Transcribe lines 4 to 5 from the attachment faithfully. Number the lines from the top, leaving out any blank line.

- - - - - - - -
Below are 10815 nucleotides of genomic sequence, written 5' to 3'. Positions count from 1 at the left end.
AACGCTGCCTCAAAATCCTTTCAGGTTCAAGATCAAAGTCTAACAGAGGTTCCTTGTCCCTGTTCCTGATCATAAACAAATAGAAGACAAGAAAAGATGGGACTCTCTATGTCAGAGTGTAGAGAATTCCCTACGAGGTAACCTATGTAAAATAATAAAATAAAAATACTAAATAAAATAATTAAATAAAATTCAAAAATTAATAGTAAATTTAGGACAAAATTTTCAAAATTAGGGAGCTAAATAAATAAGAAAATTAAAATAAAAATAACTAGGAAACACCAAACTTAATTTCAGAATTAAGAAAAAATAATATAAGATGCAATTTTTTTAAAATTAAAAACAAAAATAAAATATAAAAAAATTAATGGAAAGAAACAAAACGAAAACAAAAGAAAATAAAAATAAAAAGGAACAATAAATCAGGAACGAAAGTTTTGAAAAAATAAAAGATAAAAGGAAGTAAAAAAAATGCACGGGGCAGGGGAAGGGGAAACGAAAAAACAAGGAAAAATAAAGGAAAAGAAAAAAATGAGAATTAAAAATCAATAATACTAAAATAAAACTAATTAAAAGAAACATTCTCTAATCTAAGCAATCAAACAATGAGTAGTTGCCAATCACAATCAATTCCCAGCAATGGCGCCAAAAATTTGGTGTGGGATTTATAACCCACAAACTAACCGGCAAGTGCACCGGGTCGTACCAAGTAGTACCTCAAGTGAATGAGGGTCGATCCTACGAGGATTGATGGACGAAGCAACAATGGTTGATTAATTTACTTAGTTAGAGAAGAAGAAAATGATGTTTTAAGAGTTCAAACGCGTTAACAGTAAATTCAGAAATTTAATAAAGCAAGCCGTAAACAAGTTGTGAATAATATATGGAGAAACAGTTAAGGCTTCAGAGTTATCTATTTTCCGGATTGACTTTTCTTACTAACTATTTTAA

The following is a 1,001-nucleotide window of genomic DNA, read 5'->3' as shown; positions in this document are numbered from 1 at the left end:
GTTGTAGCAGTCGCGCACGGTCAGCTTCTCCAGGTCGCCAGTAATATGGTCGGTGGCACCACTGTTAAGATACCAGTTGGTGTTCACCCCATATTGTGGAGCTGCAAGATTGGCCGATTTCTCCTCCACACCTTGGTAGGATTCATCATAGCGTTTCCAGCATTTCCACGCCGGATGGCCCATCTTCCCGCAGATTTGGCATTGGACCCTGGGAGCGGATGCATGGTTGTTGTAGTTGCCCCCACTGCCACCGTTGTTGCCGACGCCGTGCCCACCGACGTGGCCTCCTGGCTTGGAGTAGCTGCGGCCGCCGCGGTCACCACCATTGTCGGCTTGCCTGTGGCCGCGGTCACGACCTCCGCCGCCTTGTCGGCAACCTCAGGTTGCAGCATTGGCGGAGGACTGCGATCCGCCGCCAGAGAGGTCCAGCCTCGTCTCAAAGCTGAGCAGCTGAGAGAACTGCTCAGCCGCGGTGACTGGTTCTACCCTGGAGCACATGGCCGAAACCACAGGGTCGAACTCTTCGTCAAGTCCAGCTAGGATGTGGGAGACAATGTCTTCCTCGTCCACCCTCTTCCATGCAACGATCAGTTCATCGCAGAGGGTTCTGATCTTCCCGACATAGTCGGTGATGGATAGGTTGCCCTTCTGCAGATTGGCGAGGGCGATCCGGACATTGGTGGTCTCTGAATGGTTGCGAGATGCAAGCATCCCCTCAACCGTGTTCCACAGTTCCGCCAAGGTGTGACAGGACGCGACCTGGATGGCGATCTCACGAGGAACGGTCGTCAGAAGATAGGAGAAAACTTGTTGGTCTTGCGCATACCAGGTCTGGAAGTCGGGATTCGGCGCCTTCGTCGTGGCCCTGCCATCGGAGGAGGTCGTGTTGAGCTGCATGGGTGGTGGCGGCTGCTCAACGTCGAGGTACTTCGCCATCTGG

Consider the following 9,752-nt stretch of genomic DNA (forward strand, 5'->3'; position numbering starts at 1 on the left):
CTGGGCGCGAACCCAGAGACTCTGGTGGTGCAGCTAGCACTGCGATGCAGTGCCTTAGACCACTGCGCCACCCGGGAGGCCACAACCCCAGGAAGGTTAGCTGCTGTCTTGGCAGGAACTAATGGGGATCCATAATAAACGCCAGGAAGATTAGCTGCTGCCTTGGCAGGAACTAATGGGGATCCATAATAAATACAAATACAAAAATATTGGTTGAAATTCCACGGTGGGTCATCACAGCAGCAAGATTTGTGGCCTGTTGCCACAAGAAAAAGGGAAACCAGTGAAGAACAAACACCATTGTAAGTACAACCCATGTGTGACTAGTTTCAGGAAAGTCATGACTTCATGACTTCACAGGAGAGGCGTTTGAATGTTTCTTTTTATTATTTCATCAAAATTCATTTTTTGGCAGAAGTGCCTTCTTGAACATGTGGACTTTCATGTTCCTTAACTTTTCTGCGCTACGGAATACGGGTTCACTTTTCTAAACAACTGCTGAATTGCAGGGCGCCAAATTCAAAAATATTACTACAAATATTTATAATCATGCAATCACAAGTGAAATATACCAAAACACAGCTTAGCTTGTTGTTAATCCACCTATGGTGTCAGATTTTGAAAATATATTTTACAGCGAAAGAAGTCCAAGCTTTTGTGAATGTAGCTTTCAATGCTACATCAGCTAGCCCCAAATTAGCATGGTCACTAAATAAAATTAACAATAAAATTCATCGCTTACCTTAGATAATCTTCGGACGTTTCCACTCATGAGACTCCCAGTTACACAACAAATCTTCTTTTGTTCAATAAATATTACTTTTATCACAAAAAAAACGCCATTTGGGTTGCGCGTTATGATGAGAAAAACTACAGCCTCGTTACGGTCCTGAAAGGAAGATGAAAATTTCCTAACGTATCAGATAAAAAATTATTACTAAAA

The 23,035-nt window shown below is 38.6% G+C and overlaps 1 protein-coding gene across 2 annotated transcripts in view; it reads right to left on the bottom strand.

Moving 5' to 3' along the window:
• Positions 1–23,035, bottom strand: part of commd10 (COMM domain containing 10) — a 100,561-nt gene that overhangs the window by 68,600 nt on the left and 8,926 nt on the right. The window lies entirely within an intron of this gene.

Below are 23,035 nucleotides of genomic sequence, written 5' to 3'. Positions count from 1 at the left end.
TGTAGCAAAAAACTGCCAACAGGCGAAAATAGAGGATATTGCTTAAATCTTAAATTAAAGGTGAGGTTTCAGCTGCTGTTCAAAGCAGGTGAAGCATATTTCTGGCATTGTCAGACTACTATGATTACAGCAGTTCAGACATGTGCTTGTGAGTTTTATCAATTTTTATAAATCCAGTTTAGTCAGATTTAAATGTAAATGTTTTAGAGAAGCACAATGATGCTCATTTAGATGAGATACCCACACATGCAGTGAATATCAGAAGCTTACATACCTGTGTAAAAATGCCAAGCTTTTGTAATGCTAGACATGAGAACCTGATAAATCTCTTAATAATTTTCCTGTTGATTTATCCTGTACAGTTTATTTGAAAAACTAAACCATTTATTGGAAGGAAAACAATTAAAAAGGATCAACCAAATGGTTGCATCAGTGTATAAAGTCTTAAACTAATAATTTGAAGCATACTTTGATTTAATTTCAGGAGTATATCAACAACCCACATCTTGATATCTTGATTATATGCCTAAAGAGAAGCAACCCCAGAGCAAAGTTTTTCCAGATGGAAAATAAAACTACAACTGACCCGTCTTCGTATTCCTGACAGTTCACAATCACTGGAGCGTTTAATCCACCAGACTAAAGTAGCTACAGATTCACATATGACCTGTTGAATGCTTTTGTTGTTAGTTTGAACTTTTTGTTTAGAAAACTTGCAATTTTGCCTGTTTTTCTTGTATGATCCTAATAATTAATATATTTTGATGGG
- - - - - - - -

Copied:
GTTGTAGCAGTCGCGCACGGTCAGCTTCTCCAGGTCGCCAGTAATATGGTCGGTGGCACCACTGTTAAGATACCAGTTGGTGTTCACCCCATATTGTGGAGCTGCAAGATTGGCCGATTTCTCCTCCACACCTTGGTAGGATTCATCATAGCGTTTCCAGCATTTCCACGCCGGATGGCCCATCTTCCCGCAGATTTGGCATTGGACCCTGGGAGCGGATGCATGGTTGTTGTAGTTGCCCCCACTGCCACCGTTGTTGCCGACGCCGTGCCCACCGACGTGGCCTCCTGGCTTGGAGTAGCTGCGGCCGCCGCGGTCACCACCATTGTCGGCTTGCCTGTGGCCGCGGTCACGACCTCCGCCGCCTTGTCGGCAACCTCAGGTTGCAGCATTGGCGGAGGACTGCGATCCGCCGCCAGAGAGGTCCAGCCTCGTCTCAAAGCTGAGCAGCTGAGAGAACTGCTCAGCCGCGGTGACTGGTTCTACCCTGGAGCACATGGCCGAAACCACAGGGTCGAACTCTTCGTCAAGTCCAGCTAGGATGTGGGAGACAATGTCTTCCTCGTCCACCCTCTTCCATGCAACGATCAGTTCATCGCAGAGGGTTCTGATCTTCCCGACATAGTCGGTGATGGATAGGTTGCCCTTCTGCAGATTGGCGAGGGCGATCCGGACATTGGTGGTCTCTGAATGGTTGCGAGATGCAAGCATCCCCTCAACCGTGTTCCACAGTTCCGCCAAGGTGTGACAGGACGCGACCTGGATGGCGATCTCACGAGGAACGGTCGTCAGAAGATAGGAGAAAACTTGTTGGTCTTGCGCATACCAGGTCTGGAAGTCGGGATTCGGCGCCTTCGTCGTGGCCCTGCCATCGGAGGAGGTCGTGTTGAGCTGCATGGGTGGTGGCGGCTGCTCAACGTCGAGGTACTTCGCCATCTGG

Consider the following 9,752-nt stretch of genomic DNA (forward strand, 5'->3'; position numbering starts at 1 on the left):